What pedagogy is used?
It’s hard to pinpoint one exact model, but it’s certainly a student-based, inquiry-based, active learning environment. Creative energy flowed through the room. There were a few short presentations, but mostly we were given the tools we needed, thrown into the ring, were given a task to produce, and were supported along the way. Things moved fast. we got up and moved a lot. Everyone had at least one device active at all times. There was never enough time to take it all in or finish something completely. The agenda was a living document that changed frequently, loaded with resources and links. Backchannels were active on both Google Plus and Twitter. Feedback and reflection were built-in. We were doers, thinkers, creators, and active participants. No one was a passive observer.
What tools are introduced?
Heaps. More than a person could ever master. Old friends were taken to a new level (e.g. Maps, Earth, scripting, Google Art Project
, Chrome, YouTube editor, Google Books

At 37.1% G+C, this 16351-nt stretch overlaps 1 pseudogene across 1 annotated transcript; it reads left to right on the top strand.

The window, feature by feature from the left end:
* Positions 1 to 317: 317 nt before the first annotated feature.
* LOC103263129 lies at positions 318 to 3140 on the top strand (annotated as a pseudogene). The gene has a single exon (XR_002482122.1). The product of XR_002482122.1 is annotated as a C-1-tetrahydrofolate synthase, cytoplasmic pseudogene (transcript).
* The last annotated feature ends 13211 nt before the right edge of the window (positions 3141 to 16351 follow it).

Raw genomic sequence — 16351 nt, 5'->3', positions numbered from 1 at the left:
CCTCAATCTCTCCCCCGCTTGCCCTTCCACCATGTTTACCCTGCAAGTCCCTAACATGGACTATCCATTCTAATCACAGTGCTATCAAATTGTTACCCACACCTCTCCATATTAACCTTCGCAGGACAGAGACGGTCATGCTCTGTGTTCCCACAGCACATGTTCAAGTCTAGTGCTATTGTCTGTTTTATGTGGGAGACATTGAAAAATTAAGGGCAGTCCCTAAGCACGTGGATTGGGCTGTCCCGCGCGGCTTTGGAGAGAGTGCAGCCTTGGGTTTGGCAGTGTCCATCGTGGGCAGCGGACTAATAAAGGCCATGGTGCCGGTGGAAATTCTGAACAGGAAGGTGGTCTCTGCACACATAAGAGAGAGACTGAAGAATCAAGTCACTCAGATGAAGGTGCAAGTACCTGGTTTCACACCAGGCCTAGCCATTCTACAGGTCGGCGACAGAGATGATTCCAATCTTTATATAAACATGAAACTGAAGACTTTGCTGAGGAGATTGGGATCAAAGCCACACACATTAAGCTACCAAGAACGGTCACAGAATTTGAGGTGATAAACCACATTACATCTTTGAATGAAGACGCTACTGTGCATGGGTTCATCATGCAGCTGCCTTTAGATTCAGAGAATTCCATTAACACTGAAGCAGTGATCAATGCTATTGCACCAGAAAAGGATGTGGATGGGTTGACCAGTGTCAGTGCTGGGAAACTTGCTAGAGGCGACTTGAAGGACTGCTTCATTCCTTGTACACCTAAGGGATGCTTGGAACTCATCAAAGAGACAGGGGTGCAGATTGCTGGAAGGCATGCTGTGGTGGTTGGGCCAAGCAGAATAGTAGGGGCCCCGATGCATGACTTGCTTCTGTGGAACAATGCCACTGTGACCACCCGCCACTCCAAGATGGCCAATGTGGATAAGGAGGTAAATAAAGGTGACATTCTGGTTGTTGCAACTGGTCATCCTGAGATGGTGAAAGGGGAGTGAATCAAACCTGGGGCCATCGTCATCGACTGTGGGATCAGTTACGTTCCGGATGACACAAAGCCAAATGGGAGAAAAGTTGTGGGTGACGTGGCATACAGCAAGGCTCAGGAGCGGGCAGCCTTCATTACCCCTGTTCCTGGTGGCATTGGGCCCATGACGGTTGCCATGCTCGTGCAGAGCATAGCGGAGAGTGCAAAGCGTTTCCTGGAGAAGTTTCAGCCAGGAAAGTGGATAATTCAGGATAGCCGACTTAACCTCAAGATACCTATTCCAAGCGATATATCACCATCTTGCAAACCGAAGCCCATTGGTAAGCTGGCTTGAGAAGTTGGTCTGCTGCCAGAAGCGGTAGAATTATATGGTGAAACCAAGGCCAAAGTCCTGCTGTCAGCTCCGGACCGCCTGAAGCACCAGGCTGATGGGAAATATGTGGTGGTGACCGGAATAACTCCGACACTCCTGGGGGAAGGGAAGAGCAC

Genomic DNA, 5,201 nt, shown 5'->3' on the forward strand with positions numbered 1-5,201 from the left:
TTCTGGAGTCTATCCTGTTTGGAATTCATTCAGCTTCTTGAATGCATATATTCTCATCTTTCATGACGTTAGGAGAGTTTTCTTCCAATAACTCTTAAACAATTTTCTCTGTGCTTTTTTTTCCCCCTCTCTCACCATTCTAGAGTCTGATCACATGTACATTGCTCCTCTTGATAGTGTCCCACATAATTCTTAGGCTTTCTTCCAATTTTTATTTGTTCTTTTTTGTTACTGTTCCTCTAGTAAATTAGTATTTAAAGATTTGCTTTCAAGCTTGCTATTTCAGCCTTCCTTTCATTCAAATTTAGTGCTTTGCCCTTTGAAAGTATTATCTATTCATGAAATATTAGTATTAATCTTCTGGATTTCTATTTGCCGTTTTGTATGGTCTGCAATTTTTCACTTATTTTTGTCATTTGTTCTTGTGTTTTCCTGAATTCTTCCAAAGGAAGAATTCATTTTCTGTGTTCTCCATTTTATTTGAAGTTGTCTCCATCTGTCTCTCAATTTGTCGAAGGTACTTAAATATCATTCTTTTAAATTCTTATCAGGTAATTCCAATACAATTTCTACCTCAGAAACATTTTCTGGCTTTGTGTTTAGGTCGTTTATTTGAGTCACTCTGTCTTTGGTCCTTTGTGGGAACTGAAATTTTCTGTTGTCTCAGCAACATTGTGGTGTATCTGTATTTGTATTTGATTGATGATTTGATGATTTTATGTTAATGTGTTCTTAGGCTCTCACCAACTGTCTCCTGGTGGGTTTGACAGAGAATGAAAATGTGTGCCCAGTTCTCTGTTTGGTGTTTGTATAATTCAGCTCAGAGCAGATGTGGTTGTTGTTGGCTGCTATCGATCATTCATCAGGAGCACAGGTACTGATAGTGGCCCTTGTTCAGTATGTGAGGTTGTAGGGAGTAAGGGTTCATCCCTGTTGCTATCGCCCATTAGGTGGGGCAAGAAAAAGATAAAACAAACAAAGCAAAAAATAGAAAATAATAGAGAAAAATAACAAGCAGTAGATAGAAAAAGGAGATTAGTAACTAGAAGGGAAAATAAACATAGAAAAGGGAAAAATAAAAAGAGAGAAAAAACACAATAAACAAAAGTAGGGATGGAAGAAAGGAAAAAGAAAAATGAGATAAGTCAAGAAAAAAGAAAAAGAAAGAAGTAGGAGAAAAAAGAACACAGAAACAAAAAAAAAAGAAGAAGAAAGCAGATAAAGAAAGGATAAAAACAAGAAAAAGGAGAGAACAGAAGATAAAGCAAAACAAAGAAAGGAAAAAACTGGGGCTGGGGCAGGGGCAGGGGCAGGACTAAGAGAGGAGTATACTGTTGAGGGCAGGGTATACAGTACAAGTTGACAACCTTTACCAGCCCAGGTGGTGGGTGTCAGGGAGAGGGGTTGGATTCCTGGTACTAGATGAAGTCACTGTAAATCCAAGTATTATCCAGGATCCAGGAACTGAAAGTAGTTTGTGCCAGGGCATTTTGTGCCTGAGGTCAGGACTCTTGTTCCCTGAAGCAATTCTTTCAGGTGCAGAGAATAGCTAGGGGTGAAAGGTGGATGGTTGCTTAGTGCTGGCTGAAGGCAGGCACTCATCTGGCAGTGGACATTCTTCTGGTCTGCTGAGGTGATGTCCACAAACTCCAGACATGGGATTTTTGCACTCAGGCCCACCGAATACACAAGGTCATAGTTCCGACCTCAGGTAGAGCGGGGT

). New friends were introduced (e.g. Google Lit Trips
, Story Builder
, World Wonders Project
, Google Cultural Institute
, and dozens of Chrome extensions like Voice Comments
, Timeline JS
, and Video Notes
). Everything that was introduced was looked at through the lens of “How can this (website, tool, app, extension) improve student learning?” That was a necessary and powerful connection. It’s never about the tool – it’s about the learning.
How is the Google office in Sydney?
Google is awesome. I am bound by a non-disclosure agreement, so I can’t discuss many details, but I can say that Google believes and lives it’s motto to work hard, play hard. They have a strong company culture of innovation and it shows in every detail. The food was phenomenal. The workspace design and atmosphere was truly inspiring. They are continually working to improve the user experience and we got a sneak peek at some powerful ideas in the works. I must say it is extremely fun to have a Q&A with a Googler, to hear why they do what they do, to suggest changes and give feedback within certain apps, and to hear about what’s up next. Technology will continue to improve and change the way we interact with the world, and I have no doubt Google will lead the pack.
What is the second day un-conference?
After sleeping on the dizzying amount of information from the previous day, we were ready to better connect in small focus groups on specific topics. We used Google Moderator